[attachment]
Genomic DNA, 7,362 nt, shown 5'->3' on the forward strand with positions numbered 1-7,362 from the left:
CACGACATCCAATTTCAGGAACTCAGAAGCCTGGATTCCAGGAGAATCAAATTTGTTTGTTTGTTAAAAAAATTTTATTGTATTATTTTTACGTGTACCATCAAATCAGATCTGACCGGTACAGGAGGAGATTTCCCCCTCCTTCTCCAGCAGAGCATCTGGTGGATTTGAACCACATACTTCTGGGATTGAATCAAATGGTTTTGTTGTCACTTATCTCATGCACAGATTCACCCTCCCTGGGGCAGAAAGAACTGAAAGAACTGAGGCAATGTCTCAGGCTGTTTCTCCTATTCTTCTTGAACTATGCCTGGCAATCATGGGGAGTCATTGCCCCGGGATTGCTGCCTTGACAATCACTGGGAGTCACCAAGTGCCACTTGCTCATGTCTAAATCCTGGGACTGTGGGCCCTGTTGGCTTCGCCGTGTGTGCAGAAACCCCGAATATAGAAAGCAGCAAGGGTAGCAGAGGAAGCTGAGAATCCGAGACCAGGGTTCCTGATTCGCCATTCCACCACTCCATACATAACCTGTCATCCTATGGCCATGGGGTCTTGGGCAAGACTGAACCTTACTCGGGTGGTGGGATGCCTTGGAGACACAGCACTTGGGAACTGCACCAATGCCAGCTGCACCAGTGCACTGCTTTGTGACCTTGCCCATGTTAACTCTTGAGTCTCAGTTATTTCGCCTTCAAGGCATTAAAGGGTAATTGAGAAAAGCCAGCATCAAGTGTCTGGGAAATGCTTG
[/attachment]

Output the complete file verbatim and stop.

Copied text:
Genomic DNA, 7,362 nt, shown 5'->3' on the forward strand with positions numbered 1-7,362 from the left:
CACGACATCCAATTTCAGGAACTCAGAAGCCTGGATTCCAGGAGAATCAAATTTGTTTGTTTGTTAAAAAAATTTTATTGTATTATTTTTACGTGTACCATCAAATCAGATCTGACCGGTACAGGAGGAGATTTCCCCCTCCTTCTCCAGCAGAGCATCTGGTGGATTTGAACCACATACTTCTGGGATTGAATCAAATGGTTTTGTTGTCACTTATCTCATGCACAGATTCACCCTCCCTGGGGCAGAAAGAACTGAAAGAACTGAGGCAATGTCTCAGGCTGTTTCTCCTATTCTTCTTGAACTATGCCTGGCAATCATGGGGAGTCATTGCCCCGGGATTGCTGCCTTGACAATCACTGGGAGTCACCAAGTGCCACTTGCTCATGTCTAAATCCTGGGACTGTGGGCCCTGTTGGCTTCGCCGTGTGTGCAGAAACCCCGAATATAGAAAGCAGCAAGGGTAGCAGAGGAAGCTGAGAATCCGAGACCAGGGTTCCTGATTCGCCATTCCACCACTCCATACATAACCTGTCATCCTATGGCCATGGGGTCTTGGGCAAGACTGAACCTTACTCGGGTGGTGGGATGCCTTGGAGACACAGCACTTGGGAACTGCACCAATGCCAGCTGCACCAGTGCACTGCTTTGTGACCTTGCCCATGTTAACTCTTGAGTCTCAGTTATTTCGCCTTCAAGGCATTAAAGGGTAATTGAGAAAAGCCAGCATCAAGTGTCTGGGAAATGCTTG